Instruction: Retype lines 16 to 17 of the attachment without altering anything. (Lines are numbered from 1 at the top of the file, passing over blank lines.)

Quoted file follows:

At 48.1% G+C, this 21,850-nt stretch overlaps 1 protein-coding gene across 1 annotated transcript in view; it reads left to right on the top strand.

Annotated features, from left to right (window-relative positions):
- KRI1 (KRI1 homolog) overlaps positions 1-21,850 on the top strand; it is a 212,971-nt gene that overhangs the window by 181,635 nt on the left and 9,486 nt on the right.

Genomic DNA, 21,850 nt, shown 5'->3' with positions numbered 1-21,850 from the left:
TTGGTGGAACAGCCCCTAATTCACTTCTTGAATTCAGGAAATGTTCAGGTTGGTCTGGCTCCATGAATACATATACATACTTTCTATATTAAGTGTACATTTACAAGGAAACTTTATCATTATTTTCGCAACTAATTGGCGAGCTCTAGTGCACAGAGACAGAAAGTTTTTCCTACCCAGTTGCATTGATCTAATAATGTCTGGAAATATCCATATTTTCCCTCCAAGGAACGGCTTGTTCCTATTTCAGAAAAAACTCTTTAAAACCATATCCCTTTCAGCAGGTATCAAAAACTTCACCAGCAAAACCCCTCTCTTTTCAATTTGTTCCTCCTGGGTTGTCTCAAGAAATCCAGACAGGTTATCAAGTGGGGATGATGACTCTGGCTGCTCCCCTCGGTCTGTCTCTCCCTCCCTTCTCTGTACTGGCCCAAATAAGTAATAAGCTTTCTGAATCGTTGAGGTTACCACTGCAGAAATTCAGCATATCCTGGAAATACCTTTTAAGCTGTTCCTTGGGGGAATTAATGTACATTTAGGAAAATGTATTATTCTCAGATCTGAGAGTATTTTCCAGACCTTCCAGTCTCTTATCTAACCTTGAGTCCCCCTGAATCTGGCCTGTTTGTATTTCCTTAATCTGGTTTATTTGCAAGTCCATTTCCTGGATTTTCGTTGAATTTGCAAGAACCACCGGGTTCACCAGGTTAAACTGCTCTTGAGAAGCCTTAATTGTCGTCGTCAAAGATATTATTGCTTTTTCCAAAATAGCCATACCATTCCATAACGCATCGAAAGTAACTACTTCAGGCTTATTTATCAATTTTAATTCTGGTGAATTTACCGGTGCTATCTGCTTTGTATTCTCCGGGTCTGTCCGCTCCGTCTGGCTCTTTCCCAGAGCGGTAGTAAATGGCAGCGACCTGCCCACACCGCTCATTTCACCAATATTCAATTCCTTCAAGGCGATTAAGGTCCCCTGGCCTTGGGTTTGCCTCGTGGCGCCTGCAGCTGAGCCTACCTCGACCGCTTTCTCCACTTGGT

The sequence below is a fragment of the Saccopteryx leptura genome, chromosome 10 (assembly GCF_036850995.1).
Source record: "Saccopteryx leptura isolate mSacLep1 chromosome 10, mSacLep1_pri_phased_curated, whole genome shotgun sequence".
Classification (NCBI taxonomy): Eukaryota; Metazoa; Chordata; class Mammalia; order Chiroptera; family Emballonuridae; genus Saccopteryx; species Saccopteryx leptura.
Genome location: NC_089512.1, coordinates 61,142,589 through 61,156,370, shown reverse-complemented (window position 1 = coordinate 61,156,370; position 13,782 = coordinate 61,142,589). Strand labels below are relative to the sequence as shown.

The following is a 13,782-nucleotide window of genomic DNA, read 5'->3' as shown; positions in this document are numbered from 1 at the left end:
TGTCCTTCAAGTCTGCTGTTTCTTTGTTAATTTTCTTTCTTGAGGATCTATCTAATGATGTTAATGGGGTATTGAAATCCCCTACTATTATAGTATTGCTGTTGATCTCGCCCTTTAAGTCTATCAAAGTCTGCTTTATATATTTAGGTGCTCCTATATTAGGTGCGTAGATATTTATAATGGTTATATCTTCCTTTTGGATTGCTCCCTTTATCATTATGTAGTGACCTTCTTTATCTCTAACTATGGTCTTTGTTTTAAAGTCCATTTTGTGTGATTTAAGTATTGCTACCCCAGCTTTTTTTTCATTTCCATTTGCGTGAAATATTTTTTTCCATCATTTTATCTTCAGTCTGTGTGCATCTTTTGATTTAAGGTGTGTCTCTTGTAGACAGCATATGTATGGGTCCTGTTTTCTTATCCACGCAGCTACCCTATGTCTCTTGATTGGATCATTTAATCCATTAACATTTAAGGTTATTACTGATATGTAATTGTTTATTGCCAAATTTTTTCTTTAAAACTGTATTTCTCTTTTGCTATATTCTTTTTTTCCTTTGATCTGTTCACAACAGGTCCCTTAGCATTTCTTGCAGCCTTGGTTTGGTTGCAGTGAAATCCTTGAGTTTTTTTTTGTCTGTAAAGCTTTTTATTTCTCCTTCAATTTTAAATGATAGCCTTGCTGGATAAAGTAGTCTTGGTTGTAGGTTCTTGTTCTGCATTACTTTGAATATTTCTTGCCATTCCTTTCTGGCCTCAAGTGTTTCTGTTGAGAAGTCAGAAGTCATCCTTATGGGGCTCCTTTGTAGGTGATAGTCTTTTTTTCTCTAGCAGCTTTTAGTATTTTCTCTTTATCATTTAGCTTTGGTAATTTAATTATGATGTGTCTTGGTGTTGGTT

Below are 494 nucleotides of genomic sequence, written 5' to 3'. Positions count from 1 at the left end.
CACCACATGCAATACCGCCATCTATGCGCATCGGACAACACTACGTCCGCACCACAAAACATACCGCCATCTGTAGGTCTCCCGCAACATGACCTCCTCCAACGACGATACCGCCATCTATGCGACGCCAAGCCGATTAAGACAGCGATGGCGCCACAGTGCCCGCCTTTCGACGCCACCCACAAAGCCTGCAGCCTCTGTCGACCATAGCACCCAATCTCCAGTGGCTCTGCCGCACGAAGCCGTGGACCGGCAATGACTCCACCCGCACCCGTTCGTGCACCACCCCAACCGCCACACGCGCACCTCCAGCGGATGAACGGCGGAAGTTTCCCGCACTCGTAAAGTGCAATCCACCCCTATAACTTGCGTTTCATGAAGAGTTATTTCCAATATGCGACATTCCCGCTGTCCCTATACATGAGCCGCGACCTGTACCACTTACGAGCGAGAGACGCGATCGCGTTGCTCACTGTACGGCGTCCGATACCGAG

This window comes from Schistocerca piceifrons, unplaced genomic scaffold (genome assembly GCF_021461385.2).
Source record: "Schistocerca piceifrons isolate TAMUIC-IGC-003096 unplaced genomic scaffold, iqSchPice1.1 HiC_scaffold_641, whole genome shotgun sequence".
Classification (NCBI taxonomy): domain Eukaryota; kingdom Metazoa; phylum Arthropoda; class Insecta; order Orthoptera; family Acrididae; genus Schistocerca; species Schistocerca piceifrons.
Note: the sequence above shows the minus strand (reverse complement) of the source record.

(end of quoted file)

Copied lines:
Classification (NCBI taxonomy): domain Eukaryota; kingdom Metazoa; phylum Arthropoda; class Insecta; order Orthoptera; family Acrididae; genus Schistocerca; species Schistocerca piceifrons.
Note: the sequence above shows the minus strand (reverse complement) of the source record.